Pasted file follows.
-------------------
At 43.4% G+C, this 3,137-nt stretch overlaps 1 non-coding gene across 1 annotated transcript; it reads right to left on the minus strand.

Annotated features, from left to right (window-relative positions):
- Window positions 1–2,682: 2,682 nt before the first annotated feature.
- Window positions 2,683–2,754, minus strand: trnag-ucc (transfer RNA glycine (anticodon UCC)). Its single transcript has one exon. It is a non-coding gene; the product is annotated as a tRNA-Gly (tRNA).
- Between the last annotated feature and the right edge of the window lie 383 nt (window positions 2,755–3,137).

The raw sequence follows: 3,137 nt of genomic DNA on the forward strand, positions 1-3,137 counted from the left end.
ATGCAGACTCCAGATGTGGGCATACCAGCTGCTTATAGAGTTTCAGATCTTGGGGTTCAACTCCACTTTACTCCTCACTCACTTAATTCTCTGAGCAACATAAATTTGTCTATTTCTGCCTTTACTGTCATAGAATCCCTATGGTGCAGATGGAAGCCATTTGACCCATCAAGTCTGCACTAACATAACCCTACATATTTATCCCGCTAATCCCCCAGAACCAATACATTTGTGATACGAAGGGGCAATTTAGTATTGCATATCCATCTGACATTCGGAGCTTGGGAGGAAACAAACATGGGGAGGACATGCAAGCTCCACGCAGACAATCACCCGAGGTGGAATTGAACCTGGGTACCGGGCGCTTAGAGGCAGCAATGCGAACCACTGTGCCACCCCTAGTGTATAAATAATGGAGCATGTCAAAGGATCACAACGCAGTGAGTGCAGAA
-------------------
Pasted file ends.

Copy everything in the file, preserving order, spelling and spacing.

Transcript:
At 43.4% G+C, this 3,137-nt stretch overlaps 1 non-coding gene across 1 annotated transcript; it reads right to left on the minus strand.

Annotated features, from left to right (window-relative positions):
- Window positions 1–2,682: 2,682 nt before the first annotated feature.
- Window positions 2,683–2,754, minus strand: trnag-ucc (transfer RNA glycine (anticodon UCC)). Its single transcript has one exon. It is a non-coding gene; the product is annotated as a tRNA-Gly (tRNA).
- Between the last annotated feature and the right edge of the window lie 383 nt (window positions 2,755–3,137).

The raw sequence follows: 3,137 nt of genomic DNA on the forward strand, positions 1-3,137 counted from the left end.
ATGCAGACTCCAGATGTGGGCATACCAGCTGCTTATAGAGTTTCAGATCTTGGGGTTCAACTCCACTTTACTCCTCACTCACTTAATTCTCTGAGCAACATAAATTTGTCTATTTCTGCCTTTACTGTCATAGAATCCCTATGGTGCAGATGGAAGCCATTTGACCCATCAAGTCTGCACTAACATAACCCTACATATTTATCCCGCTAATCCCCCAGAACCAATACATTTGTGATACGAAGGGGCAATTTAGTATTGCATATCCATCTGACATTCGGAGCTTGGGAGGAAACAAACATGGGGAGGACATGCAAGCTCCACGCAGACAATCACCCGAGGTGGAATTGAACCTGGGTACCGGGCGCTTAGAGGCAGCAATGCGAACCACTGTGCCACCCCTAGTGTATAAATAATGGAGCATGTCAAAGGATCACAACGCAGTGAGTGCAGAA